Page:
It’s the do’s and don’ts on employee health, safety, and welfare and for those around them; they need to refrain from social media commentary on COVID-19 at such a sensitive time as this will be a criminal offence handed down by the government.
The need to communicate in more than one language to workers on construction sites or in workshops, where English and Arabic are foreign to them, and the need to convey messages that can be easily understood is integral – an infographic or an easy-to-read visual explaining the protocols other than standard emails.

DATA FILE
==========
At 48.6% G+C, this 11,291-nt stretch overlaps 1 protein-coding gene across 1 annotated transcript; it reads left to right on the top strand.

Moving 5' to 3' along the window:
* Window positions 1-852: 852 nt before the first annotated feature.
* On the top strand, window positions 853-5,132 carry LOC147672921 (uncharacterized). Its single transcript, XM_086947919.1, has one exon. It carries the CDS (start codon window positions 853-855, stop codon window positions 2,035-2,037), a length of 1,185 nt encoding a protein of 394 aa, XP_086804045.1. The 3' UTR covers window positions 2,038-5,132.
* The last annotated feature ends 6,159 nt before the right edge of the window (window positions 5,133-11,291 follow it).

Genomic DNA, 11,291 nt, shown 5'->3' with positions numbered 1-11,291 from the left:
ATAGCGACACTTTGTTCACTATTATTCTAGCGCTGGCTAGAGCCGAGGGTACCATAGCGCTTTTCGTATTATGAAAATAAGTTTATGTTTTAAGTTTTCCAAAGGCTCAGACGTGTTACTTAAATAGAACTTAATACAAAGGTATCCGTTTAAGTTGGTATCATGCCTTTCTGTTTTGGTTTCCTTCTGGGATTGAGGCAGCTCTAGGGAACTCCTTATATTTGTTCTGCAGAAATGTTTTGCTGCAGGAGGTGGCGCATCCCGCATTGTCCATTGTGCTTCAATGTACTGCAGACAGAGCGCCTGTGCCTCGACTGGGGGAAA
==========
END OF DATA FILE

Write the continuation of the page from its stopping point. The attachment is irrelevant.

The need to be prepared for a crisis.
An employee or customer contracting COVID-19, there’s been an outbreak of flu-like symptoms at the workplace, one or more deaths caused by COVID-19, the impact of the lockdown on businesses – the scenarios are endless for which a concerted crisis communication plan is necessary.
There’s no breathing space. Crisis communication manuals are out of date. Not easy to navigate, lack the latest scenarios and, for sure, fail to have adequate statements to cover the eventualities we are all facing today.
With media being a key stakeholder, readiness through reactive and proactive statements prepared in advance go a long way to ease the stress on an already pressured communications department.
It’s a huge wake-up call with the agency stepping in as a vital resource and all hands-on deck to update the manual, sparing the internal team of the tremendous man-hours needed to build the document.